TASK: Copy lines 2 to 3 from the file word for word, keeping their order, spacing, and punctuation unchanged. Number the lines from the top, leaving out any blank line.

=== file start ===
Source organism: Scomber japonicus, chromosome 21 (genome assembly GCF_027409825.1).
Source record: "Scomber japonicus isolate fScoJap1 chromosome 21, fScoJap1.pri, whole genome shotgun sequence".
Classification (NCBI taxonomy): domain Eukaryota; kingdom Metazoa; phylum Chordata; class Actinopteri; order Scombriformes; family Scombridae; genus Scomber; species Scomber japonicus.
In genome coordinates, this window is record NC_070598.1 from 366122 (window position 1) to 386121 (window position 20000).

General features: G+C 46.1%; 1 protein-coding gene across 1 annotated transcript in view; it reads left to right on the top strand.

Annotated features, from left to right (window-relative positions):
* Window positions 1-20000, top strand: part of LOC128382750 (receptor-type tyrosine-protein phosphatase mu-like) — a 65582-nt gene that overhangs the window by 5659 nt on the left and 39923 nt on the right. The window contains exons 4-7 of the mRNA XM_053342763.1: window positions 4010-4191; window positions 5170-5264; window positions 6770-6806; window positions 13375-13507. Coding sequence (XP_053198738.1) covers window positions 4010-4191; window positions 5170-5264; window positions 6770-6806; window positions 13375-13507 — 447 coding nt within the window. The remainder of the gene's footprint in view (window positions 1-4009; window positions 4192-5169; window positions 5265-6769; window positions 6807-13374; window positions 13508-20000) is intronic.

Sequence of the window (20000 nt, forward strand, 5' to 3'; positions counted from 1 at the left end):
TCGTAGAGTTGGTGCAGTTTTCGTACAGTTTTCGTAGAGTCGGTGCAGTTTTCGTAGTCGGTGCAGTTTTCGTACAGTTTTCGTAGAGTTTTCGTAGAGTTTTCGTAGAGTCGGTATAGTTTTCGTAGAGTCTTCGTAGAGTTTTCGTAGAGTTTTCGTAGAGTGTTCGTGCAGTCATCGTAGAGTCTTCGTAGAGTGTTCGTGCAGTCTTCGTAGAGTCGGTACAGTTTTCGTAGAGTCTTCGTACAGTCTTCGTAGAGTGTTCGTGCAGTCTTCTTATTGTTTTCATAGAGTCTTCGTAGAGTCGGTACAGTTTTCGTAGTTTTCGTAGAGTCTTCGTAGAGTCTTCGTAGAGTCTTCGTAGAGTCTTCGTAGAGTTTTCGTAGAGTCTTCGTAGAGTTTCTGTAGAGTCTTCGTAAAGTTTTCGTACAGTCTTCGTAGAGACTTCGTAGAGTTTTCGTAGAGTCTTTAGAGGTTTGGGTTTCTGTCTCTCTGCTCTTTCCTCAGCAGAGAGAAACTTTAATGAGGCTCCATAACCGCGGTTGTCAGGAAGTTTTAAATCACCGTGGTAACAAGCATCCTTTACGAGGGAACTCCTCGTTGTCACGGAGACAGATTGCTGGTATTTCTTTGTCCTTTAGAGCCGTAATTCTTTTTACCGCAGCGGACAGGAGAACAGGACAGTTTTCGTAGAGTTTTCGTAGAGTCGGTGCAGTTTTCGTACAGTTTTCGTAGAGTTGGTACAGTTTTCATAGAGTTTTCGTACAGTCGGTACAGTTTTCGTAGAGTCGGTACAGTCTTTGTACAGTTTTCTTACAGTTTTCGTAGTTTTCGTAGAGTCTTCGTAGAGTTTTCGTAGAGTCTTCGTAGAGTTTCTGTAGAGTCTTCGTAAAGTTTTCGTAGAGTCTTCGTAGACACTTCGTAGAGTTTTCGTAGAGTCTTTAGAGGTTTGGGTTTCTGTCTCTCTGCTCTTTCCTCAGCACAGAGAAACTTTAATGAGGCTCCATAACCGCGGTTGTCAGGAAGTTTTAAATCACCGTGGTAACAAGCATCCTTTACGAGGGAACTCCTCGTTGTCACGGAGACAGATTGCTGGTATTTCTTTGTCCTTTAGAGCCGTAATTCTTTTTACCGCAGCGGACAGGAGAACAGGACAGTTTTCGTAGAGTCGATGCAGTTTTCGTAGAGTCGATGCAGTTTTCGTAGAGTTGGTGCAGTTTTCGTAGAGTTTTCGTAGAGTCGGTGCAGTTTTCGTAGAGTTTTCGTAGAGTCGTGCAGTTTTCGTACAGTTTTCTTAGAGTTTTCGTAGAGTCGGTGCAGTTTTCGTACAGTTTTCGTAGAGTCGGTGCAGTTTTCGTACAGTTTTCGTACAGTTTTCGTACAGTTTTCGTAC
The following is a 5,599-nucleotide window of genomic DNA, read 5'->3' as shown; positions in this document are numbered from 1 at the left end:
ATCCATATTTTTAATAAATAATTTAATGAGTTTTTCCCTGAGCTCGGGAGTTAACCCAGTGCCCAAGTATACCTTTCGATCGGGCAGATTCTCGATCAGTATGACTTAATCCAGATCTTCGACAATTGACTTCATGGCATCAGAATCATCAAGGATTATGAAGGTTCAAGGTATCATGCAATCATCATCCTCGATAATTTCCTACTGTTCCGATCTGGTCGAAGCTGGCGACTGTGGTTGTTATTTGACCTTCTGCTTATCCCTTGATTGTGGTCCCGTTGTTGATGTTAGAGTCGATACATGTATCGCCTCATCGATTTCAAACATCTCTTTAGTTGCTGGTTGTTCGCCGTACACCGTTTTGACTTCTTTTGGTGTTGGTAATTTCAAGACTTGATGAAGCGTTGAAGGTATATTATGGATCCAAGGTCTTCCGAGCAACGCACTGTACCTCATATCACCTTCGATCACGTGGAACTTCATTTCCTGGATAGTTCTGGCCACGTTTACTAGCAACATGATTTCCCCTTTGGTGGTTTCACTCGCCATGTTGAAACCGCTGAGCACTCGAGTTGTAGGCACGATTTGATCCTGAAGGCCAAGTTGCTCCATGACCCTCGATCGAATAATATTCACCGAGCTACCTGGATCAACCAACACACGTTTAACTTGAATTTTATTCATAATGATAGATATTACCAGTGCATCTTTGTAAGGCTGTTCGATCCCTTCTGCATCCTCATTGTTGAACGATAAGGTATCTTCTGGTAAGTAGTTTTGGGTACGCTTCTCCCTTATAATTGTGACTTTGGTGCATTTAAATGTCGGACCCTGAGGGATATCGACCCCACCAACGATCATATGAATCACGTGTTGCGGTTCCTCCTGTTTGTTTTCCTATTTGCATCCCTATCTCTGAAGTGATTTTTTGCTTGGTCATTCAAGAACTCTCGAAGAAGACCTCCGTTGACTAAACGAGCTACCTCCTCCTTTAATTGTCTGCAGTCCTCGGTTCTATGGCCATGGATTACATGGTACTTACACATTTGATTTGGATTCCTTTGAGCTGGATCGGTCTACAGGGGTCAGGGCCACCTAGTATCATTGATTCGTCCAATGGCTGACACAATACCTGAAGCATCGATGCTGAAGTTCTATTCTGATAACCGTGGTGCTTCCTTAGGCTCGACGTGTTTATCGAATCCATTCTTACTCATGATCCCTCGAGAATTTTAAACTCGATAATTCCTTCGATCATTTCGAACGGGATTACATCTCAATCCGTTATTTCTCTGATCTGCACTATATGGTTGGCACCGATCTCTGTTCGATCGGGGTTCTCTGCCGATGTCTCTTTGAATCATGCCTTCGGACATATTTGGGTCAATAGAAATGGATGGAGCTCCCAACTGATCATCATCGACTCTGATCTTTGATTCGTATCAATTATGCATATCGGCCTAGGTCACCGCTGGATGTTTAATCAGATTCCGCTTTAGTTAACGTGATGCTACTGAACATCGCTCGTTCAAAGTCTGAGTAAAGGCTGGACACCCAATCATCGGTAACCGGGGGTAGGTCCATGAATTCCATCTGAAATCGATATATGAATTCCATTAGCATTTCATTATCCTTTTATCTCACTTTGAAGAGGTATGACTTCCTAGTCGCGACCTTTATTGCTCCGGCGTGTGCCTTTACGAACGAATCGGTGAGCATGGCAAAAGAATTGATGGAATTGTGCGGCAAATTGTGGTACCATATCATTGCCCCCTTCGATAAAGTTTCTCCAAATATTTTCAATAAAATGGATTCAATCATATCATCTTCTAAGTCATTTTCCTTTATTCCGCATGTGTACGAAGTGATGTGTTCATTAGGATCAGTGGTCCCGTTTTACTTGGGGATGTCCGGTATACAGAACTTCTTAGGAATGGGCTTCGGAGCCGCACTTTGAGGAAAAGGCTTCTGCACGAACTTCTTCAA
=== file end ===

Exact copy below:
Source record: "Scomber japonicus isolate fScoJap1 chromosome 21, fScoJap1.pri, whole genome shotgun sequence".
Classification (NCBI taxonomy): domain Eukaryota; kingdom Metazoa; phylum Chordata; class Actinopteri; order Scombriformes; family Scombridae; genus Scomber; species Scomber japonicus.